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Posts Tagged ‘Medically Speaking…’

Muscle Memory – by David DeWalch

Monday, May 24th, 2010

In Kung Fu we train with repetition, performing sequences over and over in order to place the sequence into our muscle memory. As with other traditions passed down to us from our Kung Fu fathers there is a physiological and scientific basis to muscle memory.

When an active person repeatedly trains movement, often of the same activity, in an effort to stimulate the mind’s adaptation process, the outcome is to induce physiological changes which attain increased levels of accuracy through repetition. Muscle memory is fashioned over time through repetition of a given suite of motor skills and the ability through brain activity to inculcate and instill it such that they become automatic. To the beginner, activities such as brushing the teeth, combing the hair, or even driving a vehicle are not as easy as they look. As one reinforces those movements through repetition, the neural system learns those fine and gross motor skills to the degree that one no longer needs to think about them, but merely to react and perform appropriately. In this sense the muscle memory process is an example of automating an OODA Loop insofar as one learns to Observe, Orient, Decide, and Act.

In this physiological description it is demonstrated why we train in the way that the Masters have handed down to us. Repetition is key in training our brain to work in conjunction with our muscle groups so that when the need arises we are ready to defend ourselves without conscious thought. Additionally, this is the reason that we train for good technique and form. In other words if we train with poor technique and poor form this is the information that our brain stores as the muscle memory resulting in unskilled and inadequate Kung Fu.

A common mistake is to perform the actions with too much speed that sacrifices attention to the exact mechanism of the technique and good form. Speed comes with training and is not a necessary component to obtain muscle memory. Again repetition of a movement and good form with focus placed on stances, plucks blocks and strikes is essential to building muscle memory. Speed and skill comes with time, training and patience.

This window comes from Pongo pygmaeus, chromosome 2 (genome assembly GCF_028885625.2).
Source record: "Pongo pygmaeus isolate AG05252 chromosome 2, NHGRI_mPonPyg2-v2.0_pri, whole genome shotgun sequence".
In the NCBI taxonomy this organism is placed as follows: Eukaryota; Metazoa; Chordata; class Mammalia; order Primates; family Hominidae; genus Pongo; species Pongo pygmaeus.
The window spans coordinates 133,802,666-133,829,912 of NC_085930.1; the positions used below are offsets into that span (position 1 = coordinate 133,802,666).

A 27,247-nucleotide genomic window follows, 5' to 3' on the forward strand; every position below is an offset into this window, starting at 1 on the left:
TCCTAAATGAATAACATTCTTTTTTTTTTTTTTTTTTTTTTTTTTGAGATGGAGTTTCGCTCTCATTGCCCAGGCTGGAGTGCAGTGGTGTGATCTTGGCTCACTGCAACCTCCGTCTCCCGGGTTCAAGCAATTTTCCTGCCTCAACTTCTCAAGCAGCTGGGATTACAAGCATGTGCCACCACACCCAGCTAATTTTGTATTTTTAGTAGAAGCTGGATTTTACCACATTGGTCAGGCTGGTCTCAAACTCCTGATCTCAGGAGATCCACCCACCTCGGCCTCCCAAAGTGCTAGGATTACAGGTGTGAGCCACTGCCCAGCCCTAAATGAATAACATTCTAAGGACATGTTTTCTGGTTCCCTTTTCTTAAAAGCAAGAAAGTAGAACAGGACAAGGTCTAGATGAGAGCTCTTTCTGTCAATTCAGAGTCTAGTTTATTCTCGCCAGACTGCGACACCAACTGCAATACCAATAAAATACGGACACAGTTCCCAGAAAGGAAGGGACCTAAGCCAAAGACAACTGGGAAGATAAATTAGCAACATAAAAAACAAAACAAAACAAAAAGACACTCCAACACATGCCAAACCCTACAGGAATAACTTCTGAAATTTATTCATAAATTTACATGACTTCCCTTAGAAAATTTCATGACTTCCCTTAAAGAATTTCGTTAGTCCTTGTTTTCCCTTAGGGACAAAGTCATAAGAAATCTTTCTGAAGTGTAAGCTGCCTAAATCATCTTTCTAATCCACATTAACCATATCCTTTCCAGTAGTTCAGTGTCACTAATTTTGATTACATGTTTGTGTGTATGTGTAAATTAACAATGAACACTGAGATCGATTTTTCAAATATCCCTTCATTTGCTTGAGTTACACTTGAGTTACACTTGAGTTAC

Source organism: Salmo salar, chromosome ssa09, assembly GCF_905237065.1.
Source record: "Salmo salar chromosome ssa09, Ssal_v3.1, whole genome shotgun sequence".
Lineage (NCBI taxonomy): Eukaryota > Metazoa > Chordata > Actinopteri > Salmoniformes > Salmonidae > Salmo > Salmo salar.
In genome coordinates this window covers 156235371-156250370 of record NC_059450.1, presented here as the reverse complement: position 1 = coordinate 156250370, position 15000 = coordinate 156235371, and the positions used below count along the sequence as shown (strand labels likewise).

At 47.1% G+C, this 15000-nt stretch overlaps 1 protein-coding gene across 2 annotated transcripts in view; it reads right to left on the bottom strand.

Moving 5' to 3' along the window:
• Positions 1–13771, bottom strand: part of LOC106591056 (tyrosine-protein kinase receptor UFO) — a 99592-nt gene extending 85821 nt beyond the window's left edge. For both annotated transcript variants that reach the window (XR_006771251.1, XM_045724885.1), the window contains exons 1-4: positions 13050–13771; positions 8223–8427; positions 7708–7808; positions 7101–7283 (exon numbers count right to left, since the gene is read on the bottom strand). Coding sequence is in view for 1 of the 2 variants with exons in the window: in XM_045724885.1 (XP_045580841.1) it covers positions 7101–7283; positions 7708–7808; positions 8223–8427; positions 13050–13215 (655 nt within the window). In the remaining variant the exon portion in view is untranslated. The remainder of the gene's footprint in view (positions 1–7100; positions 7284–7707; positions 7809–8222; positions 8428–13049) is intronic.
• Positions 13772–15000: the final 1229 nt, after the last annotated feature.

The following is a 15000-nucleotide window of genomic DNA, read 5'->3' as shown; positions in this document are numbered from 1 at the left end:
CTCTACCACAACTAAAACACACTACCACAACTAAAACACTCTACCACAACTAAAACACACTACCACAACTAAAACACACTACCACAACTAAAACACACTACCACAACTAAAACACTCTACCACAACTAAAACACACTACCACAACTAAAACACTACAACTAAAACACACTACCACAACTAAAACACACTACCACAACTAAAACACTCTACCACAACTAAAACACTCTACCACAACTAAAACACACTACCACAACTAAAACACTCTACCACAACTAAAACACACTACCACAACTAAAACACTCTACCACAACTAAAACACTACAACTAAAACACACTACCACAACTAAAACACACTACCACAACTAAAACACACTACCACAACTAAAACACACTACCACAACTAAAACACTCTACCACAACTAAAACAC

Blinded Me With Science…

Thursday, November 27th, 2008

One day as I was playing chi sau and trying to use techniques I knew from my forms, I began to wonder why we are so precisely instructed on the hand and foot movements. I mean the self defense aspects of Kung Fu are simply to deal with the attacker quickly. Why so much attention on exactly how far the punch must go or the angle of the fist from the elbow? If I was attacked it seems the scuffle would be awkward and sloppy, certainly not precise and crisp like our forms….right? I can’t make the attacker move into the right area for my attacks…can I?

I’m sure most normal people don’t get so tortured by their own brain, but I was stuck thinking about this for quite a while, trying to decide my stance on the issues. It wasn’t until teaching my anatomy and physiology students about optimal muscle length that I put the answer together in my head. Like so many things in Kung Fu there are many reasons for the precision and meticulousness of our forms. If I have learned anything from Sifu Jones it’s that Kung Fu is mutable, that is, it can adapt to any situation. The list of reasons for our forms training is long but here is at least one explanation that I found interesting.

Our muscles are organized into contractible units called sarcomeres. The units contain two proteins, actin and myosin, that are sort of like the cables that pull our muscles when contracting or moving. Think of a winch that pulls a cable, with each pump of the handle the cable is draw towards you and whatever is at the end of the cable is pulled closer to you. That’s basically what we are talking about with muscles, the “whatever” at the end of the cable would be your hand, or foot while the cable would be those proteins in your muscles. If the cable is not inserted into the winch enough, there is not enough to get a good grip and really pull the cable, consequently if most of the cable is shoved into the winch it also wouldn’t pull as there would be no room. Same thing with your muscles, the most effective and useful way to use our muscles is at the optimal length so that the proteins overlap just the right amount for maximum work.

The placement of our hands during forms takes advantage of this. For example, the gwa choy must be made to stop before the fist is extended too far from the body, which would weaken the punch and keep you from putting your full weight or “center” behind it. The elbow strike must be on the same horizontal plane as the shoulder so you can twist your waist and not loose your balance. If there is an optimal length for muscles that means there is an optimal length for punches and kicks. Remember this when practicing your forms, under or overextension is incorrect, you must maintain your balance and power through proper body mechanics…..correct form!